A bright, outdoors mini-suite, the Three Divertimenti have strong echoes of the Phantasy Quartet, Op. 2, and in turn a compelling harmonic connection to Frank Bridge. Each movement is melodically strong and enjoyably fresh. The open fifths of the first movement could be seen as defying some of the rules of composition Britten learned from John Ireland, and they work well as raucous fanfare. The waltz is more graceful and a little nostalgic, but the final burlesque moves quickly and demonstrates Britten’s facility for fast music, athleticism, and virtuosity.
The Three Divertimenti represent just a part of what the composer intended to be a suite of character portraits of school friends, called Go play, boy, play. They were first performed by the Stratton Quartet in Wigmore Hall, London in February 1936. Britten became depressed by their reception; they were received with ‘sniggers and in a pretty cold silence’ he wrote. He withdrew them from publication, and they only reappeared after his death.
Ludwig van Beethoven (1770-1827) String Quartet Op. 74 “Harp”
On account of the special pizzicato notes in the first movement, this work received the nickname Harp Quartet relatively soon after it was written, The allusion to that romantic instrument is in keeping with the entire quartet, which is one of the most emotional Beethoven ever composed. The work dates from the summer and fall of 1809, when Beethoven was madly in love with Therese Malfatti, to whom he would soon propose marriage, only to be turned down. Haydn had died earlier that year, a few weeks after Napoleon’s troops invaded Vienna. These were turbulent times indeed, even if Beethoven had just entered a lucrative agreement with the Archduke Rudolph and the Princes Kinsky and Lobkowitz, in terms of which he would receive from them an annual sum that would guarantee him a comfortable life for the next few years. The quartet was dedicated in gratitude to Lobkowitz, who had received the dedication of the Op. 18 quartets a decade earlier.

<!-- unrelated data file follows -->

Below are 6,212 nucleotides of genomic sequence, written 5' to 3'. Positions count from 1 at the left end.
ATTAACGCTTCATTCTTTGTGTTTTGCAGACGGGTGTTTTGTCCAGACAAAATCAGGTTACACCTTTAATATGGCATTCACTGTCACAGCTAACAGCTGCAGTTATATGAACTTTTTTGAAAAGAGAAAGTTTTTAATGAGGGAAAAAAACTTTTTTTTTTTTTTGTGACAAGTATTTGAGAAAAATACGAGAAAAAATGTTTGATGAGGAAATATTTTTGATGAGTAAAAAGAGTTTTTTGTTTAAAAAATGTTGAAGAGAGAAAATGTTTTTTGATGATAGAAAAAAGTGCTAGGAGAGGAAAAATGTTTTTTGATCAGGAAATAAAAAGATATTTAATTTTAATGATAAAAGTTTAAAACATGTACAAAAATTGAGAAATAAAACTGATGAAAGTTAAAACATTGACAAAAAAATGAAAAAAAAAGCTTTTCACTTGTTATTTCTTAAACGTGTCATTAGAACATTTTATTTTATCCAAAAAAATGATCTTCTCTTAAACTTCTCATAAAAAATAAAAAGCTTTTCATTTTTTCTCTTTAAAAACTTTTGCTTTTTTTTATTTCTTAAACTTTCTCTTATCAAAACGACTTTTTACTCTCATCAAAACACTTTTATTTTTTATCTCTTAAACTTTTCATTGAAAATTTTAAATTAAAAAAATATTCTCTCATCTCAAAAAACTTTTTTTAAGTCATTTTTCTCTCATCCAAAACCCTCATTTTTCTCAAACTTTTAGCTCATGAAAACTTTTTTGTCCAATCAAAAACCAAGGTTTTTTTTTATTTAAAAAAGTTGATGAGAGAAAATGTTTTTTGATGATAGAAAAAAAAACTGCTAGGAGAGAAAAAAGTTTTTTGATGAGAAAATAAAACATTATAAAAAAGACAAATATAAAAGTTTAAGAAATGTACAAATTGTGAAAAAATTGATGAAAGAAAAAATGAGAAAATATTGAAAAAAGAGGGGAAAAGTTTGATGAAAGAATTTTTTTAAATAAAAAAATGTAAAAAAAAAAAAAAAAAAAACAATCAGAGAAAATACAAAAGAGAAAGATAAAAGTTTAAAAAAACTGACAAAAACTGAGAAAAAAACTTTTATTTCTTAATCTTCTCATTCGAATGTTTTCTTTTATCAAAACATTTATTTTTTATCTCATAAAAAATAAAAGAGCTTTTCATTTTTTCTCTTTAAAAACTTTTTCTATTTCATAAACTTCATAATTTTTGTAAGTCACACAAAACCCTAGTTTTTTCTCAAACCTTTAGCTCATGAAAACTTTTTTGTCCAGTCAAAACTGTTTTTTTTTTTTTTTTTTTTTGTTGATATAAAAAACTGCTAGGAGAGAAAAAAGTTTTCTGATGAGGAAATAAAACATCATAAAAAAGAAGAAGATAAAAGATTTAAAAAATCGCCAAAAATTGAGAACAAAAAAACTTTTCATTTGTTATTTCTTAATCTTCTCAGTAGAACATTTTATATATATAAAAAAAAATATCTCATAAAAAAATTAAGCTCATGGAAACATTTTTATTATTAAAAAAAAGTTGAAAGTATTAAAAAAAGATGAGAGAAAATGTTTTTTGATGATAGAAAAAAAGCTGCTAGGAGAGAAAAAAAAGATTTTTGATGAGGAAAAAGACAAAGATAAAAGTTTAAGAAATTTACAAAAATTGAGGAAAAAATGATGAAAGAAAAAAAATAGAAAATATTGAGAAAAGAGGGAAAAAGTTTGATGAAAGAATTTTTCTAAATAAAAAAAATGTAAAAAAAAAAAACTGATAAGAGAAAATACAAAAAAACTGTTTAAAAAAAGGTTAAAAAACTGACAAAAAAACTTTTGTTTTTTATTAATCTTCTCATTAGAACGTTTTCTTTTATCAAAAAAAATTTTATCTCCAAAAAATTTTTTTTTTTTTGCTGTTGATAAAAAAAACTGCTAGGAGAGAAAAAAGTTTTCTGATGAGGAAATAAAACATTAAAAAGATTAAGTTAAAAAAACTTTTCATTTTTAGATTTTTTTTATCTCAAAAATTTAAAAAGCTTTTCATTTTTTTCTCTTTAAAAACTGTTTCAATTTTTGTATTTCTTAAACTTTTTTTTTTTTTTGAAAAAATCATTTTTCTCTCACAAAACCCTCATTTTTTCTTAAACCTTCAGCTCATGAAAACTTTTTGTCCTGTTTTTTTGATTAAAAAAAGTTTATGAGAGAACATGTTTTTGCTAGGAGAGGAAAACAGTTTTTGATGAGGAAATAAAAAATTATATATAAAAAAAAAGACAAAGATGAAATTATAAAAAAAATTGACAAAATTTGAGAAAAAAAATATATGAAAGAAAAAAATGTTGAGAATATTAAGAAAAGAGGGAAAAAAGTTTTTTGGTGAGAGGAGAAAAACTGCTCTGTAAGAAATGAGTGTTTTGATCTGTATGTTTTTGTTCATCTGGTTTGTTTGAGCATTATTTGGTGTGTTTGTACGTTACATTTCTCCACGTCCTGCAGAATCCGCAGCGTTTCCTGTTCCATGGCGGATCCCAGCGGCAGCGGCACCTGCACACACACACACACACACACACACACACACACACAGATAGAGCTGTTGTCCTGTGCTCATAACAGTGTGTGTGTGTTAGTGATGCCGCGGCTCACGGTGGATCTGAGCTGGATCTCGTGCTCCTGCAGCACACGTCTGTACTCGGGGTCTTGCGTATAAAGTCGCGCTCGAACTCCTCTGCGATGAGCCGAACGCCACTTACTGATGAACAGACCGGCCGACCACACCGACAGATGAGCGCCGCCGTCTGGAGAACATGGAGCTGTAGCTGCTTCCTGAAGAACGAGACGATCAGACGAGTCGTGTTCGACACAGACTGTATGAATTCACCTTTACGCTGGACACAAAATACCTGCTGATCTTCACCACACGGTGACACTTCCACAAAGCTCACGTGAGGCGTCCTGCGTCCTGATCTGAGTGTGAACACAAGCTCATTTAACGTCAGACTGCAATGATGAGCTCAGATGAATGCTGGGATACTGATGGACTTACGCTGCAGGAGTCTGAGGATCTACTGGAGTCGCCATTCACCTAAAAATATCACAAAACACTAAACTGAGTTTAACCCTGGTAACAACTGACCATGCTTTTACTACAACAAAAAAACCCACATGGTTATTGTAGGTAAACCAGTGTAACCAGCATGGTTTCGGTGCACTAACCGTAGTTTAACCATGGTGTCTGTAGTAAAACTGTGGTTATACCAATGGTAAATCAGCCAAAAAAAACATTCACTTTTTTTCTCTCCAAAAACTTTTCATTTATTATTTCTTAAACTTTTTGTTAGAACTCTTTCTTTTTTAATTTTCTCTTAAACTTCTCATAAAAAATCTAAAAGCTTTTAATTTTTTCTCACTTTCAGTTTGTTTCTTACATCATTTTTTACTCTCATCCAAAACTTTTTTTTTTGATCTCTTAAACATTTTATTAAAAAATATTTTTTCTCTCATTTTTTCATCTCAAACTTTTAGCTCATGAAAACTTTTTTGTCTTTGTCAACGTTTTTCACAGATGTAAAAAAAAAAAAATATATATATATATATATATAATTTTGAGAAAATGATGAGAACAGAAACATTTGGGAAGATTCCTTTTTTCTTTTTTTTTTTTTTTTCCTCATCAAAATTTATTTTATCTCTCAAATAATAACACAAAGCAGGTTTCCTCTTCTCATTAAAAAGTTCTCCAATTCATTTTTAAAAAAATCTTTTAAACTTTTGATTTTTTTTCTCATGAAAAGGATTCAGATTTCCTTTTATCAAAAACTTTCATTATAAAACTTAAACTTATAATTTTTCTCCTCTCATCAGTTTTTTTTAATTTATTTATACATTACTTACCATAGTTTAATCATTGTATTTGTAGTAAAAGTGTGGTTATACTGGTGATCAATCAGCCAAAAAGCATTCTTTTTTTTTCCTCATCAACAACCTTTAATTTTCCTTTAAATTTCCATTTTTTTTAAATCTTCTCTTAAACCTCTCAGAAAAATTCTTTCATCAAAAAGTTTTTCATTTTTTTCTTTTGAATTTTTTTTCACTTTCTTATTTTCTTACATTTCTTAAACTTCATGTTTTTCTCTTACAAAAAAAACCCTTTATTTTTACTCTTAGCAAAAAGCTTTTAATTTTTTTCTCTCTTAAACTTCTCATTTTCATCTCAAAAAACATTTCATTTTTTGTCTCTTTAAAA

The Harp was the first Beethoven quartet to be published by itself, with an opus number that did not contain six works as in Op. 18, or even three as in Op. 59. This remained the standard for all later quartets, each of which was too individual to be lumped together with others in a single publication.
Maurice Ravel (1875-1937) String Quartet in F major
Ravel was 28 years old when he wrote his first and only string quartet. He was still, at least nominally, a student as he was auditing Gabriel Fauré’s composition class at the Paris Conservatoire. Ravel’s string quartet-dedicated “to my dear master Gabriel Fauré” – is clearly modeled on Debussy’s celebrated Quatuor from 1893, yet Ravel displays a sense of color and melody that is all his own. To both composers, the string quartet as a medium demanded adherence to classical tradition. Yet nothing was farther from them than academicism of any kind. The defining moment of both works is precisely the tension that exists between the classical forms and a positively non-classical sensitivity that is manifest at every turn.
Melody, harmony and rhythm are usually thought of as the most important ingredients of music. Ravel‘s string quartet, written at the beginning of the 20th century, was nothing less than prophetic in the way it added a fourth element, sound, as a factor of equal importance. The alternation of playing techniques (pizzicato, con sordino, arpeggio, bow on the fingerboard) is as crucial to the unfolding of the piece as the alternation of themes. Their succession, especially in the second and third movements, creates a musical form of its own, entirely non-traditional this time.